During the holiday season millions of gifts are purchased and exchanged among family and friends however, the amount of merchandise that gets returned has increased exponentially over the last several years. According to CBRE and Optoro, Americans are projected to return $41.6 billion in online holiday merchandise this year, up from $37 billion returned last year. With the uptick in online shopping, consumers have more purchasing power than ever before. They can purchase any number of items from the comfort of their home while knowing they can return anything at no cost. This leaves retailers wondering how they can make up for lost profits on returned goods, as well as putting immense pressure on the distribution centers in charge of handling.
The CBRE found the standard range for online returns between 15% to 30%, as opposed to shopping at brick and mortar stores where the return rate falls around 8%. Options for online returns range from pickup at residence, drop offs at delivery merchants, or even drop off at other retailers. For example, this year Amazon partnered with Kohl’s allowing customers to return anything bought from Amazon at any Kohl’s location nationwide. Mark Soloman of Freightwaves states, “this strategy, known as buy online return in store (BORIS), consolidates returns in one location and eliminates the need for Amazon to dispatch a driver and vehicle to pick up parcels at residences.”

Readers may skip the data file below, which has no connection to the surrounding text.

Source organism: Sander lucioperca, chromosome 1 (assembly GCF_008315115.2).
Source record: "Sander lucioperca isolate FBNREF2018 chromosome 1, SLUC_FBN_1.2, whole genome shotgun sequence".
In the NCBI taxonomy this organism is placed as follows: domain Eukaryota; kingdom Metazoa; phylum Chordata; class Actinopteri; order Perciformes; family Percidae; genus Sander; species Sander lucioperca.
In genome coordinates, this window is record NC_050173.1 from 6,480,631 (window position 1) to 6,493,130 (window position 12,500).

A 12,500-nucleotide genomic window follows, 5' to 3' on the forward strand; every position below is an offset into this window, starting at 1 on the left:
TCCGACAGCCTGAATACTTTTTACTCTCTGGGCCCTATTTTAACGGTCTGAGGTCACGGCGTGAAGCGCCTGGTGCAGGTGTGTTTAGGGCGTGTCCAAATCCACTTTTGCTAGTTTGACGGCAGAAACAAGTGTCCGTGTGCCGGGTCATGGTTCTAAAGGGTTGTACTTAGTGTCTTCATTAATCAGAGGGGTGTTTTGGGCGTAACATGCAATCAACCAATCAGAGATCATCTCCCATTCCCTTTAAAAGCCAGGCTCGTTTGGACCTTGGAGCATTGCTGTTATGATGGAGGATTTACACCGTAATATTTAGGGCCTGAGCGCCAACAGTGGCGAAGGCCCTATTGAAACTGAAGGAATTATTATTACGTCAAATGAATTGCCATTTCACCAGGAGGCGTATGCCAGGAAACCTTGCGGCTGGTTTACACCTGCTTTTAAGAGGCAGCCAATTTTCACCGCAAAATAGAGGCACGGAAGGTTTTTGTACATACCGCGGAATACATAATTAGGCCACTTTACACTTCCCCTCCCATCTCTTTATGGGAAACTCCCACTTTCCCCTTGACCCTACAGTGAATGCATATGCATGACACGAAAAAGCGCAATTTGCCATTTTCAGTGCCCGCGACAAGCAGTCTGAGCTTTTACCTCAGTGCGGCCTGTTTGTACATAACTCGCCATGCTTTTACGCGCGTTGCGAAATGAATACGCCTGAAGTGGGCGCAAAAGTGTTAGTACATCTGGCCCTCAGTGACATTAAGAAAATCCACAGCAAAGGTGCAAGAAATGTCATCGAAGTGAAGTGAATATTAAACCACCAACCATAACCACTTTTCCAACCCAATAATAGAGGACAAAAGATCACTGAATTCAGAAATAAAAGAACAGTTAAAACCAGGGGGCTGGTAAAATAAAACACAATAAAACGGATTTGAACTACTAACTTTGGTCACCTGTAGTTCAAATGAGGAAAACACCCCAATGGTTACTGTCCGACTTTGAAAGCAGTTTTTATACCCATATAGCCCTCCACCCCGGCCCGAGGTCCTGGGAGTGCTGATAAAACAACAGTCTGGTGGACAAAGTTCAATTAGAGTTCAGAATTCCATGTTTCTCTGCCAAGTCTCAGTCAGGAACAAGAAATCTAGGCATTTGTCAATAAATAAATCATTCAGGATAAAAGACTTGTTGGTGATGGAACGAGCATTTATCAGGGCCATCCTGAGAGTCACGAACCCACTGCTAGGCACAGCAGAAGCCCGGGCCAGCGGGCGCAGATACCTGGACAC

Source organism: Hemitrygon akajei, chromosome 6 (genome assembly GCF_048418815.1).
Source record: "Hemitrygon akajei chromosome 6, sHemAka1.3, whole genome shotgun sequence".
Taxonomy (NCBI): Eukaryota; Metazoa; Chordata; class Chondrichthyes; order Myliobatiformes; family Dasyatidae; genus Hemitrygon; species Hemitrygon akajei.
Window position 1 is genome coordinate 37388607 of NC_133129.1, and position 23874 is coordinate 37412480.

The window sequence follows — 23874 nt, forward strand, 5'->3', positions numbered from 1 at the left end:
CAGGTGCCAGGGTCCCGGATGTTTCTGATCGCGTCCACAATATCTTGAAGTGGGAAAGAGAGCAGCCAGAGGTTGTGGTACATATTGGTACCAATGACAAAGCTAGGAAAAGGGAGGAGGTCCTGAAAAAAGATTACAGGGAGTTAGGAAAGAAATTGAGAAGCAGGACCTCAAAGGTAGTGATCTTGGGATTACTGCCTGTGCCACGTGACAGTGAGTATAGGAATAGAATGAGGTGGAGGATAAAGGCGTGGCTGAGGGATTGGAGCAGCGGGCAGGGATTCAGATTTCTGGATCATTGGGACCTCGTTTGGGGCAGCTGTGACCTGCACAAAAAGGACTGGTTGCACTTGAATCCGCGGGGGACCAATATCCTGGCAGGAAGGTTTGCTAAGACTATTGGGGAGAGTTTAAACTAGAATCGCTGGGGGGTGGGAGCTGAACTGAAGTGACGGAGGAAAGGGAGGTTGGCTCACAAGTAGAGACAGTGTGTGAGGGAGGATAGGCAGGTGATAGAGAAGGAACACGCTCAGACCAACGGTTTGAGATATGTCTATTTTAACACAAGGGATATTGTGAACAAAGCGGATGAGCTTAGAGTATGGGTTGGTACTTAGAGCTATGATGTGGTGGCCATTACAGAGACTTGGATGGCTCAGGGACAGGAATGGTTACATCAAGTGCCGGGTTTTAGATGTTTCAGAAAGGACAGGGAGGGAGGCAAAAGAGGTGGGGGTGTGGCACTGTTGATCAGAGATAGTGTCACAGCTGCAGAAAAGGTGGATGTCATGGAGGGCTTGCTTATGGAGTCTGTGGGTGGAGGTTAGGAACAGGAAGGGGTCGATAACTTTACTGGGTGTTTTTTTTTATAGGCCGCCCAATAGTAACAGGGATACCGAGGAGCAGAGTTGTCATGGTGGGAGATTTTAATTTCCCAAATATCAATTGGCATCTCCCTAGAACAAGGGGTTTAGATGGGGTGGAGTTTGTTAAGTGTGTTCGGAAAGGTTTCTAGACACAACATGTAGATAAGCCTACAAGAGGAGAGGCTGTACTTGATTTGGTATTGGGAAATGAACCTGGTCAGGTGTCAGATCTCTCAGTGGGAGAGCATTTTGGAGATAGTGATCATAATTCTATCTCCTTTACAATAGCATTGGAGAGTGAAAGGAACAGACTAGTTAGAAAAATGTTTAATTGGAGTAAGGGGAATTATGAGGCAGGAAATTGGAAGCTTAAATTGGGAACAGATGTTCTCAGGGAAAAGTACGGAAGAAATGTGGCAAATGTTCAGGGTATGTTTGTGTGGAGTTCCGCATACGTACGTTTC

This type of scenario where brick and mortar stores partner with online retailers can serve as a win-win . For example, Kohl’s may see more foot traffic due to returns and Amazon will save time and resources with the consolidated pick up. Retail industry, distribution centers and retailers must get creative with their business strategies. As the online shopping trend continues to grow, be on the lookout for more unlikely partnerships between online and brick and mortar stores.